Fair Play: A Long, Tall Drink of Aqua

The posts so far:

I love the intimacy of the Aqua Art venue: two floors surrounding an inner courtyard, with small-scale works, for the most part, and plenty of natural light. I typically visit there after the sensory overload of ABMB, a welcome, er, palette cleanser.  Image from Aqua Art website
While most of the fairs are operated by promoters, Aqua is owned and run by artists, Seattle-based Jaq Chartier and Dirk Park, who started it seven years ago as way to give Northwest galleries more visibility. Aqua Art, so named because of its location in the Aqua Hotel, was so well received that after just one year it became established in the Miami lineup. From my point of view Aqua was a harbinger of alternative options for Miami. The dealer-owned and -run Seven, which we'll visit next, is one such option.

(I'm not so keen on the promoter-run fairs that show unrepresented artists, such as Fountain and Pool. The vetting process is not stringent, from what I can see, and indeed one of those venues, Pool, was closed down by the city because of permit issues. The artists, many of whom had planned to stay overnight in their exhibition rooms, were tossed on the street with nowhere to show and nowhere to go. Read about that here.)

But it was all good at Aqua. Here's some of what I saw:
Arriving early, I watched Miles Conrad, director of the Conrad Wilde Gallery, Tucson, adjust my paintings after installation. (There are more pics from the gallery later in the post)

At McKenzie Fine Art, New York: A salon-hung wall of Don Voisine paintings

A closer view of the large center painting  below

At the Thomas Jaeckel Gallery, New York: Per Adolfson

At Pentimenti, Philadelphia: Jackie Tileston painting, Cecilia Biagini wood-shim sculpture

At Littlejohn Contemporary, New York: Annette Davideck

At McKenzie Fine Art, New York: Gary Petersen geometries

At Boltax Gallery, New York: Pilar Olaverri abstraction, about 10 x 12 inches

At William Baczek Gallery, Northampton, Mass.: Jaq Chartier

At Alida Anderson Art Projects, Washington, D.C.: Sandra Ramos

At Toomey Tourell, San Francisco: Gregg Renfrow abstractions

Below: a peek into Toomey Tourell from the balcony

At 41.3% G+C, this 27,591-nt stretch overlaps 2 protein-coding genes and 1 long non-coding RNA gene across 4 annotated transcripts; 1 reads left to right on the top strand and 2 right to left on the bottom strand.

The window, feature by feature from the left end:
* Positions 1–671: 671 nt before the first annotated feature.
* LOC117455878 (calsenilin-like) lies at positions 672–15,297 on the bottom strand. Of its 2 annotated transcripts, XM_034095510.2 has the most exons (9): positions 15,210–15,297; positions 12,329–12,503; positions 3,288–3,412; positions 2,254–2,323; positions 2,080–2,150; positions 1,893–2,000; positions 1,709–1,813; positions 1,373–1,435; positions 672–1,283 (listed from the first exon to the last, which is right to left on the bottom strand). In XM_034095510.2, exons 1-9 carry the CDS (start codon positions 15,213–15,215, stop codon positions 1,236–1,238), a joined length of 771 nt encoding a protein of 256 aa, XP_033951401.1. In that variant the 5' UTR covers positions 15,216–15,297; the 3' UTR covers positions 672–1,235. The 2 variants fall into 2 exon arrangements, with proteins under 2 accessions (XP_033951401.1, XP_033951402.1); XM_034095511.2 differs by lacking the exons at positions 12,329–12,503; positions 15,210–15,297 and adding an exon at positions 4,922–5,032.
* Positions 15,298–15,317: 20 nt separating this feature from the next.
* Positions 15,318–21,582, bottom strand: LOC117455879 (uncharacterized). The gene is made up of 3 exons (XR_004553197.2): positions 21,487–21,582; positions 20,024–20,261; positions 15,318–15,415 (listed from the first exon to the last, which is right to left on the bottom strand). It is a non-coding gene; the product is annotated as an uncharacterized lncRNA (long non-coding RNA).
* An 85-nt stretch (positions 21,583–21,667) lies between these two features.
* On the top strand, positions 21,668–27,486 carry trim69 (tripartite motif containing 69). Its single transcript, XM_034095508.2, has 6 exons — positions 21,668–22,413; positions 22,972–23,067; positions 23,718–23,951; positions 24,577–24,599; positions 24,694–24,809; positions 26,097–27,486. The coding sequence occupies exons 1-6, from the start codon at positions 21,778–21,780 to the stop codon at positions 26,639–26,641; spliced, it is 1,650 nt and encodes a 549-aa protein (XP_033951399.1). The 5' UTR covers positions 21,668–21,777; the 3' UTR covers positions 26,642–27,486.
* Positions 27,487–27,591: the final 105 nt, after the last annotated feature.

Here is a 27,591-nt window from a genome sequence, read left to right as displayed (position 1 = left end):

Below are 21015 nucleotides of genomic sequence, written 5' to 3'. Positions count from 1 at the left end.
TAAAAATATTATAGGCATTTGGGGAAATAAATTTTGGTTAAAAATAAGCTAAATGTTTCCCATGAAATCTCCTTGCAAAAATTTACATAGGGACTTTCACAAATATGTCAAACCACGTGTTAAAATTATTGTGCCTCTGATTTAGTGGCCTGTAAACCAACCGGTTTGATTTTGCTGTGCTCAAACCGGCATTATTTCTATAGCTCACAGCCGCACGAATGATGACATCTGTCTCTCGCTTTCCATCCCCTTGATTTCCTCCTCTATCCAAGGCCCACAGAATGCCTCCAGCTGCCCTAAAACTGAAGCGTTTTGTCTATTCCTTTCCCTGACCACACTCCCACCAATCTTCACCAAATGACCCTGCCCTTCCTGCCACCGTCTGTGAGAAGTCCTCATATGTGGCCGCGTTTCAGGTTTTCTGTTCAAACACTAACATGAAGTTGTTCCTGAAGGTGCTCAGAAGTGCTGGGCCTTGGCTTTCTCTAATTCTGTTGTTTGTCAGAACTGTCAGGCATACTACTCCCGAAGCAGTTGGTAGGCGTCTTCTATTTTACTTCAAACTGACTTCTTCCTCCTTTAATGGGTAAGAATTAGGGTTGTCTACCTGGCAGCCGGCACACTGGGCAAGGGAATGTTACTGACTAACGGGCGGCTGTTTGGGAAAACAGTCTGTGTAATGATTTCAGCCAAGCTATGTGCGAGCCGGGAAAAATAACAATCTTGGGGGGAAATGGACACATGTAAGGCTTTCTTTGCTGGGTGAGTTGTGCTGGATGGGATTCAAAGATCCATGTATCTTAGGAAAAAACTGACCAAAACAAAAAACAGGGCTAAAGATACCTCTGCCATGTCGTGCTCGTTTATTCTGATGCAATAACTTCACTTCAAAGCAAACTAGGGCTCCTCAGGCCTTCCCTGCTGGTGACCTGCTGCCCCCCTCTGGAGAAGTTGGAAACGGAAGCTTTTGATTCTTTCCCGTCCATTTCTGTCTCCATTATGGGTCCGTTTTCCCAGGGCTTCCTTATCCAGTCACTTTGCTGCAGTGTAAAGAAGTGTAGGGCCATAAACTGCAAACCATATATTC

At Triple Base, San Francisco: Bryson Gill

At Season Gallery, Seattle: Sharon Butler

At Beth Urdang, Boston: Resa Blatman

At Conrad Wilde Gallery, Tucson: From left, Jessica Drenk, Eun Kyung-Suh, Robert Moya, Ruth Hiller; foreground, Cameron Luft

Below: closer view of Hiller's biomorphic painting

Two more views from Conrad Wilde: From left, my two Silk Road paintings, Cameron Luft sculpture (on wall and in foreground), Emily Silver watercolors, Jessica Drenk , Carrie Seid

Below: A peek into the closet, which is set up for viewing: John Dempcy paintings, David A. Clark installation of prints on (non-meant-to-be-worn) t-shirt forms. My favorite message: Buy Art

At gallery unidentified: James Sterling Pitt
Installation of three below

At Galleri Urbane, Marfa and Dalla: Jason Willaford

At Steve Turner Contemporary, San Francisco: Gabrielle Ferrer handcolored pages from the book,  The Navajo Blanket. (This is the second time in as many months that I've seen an artist use  this 35-year-old volume in service to their artmaking)

Single page detail below

At Littlejohn Contemporary, New York: Valerie Hammond prints

At the Ernest G. Welch School of Art and Design, the MFA program of Georgia State University, Atlanta: Bethany Collins chalk-on-slate drawings

Closeup view below

At Soil Gallery, Seattle: Ellen Zeigler drawing

At Froelick Gallery, Portland, Oregon: Ritsuko Ozeki etching

At Prole Drift, Seattle:  Jenny Heishman vessels printed with various basket weaves. Love these!

At Gregory Lind Gallery, San Francisco: Christian Machack sculpture with chair caning matrix

At Alida Anderson Art Projects., D.C.: Tim Tate sculpture, Dreams of Flying, with blown and cast glass and video

At Seager Gray Gallery, Mill Vallery, California: Jody Alexander

There are always great installations in the closets of hotel fairs. I spotted these small scuptures, with exposed book spines, on the top shelf

At Cain Schulte Contemporary Art, San Francisco: Shawn Smith sculpture
Detail below

At What Is Is Projects, Oak Park, Illinois: Tom Burtonwood wall

Next Up: Seven, a collective of seven commercial galleries showing in a Wynwood warehouse

If you feel that my reports from New York and elsewhere around the country, including the Miami art fairs, bring the art world to you, or that Marketing Mondays offers professional information of the sort you never got in art school, please support this blog. I am a painter with a full-time studio practice; every post represents a significant expenditure of time, travel, photo editing and writing. A one-time annual donation of $20 (though any amount is welcome) will help support my effort. See the Donate button on the sidebar. Thank you.

1 comment:

Jessica said...

Have really enjoyed reading your blog, feels like I was actually there in Miami!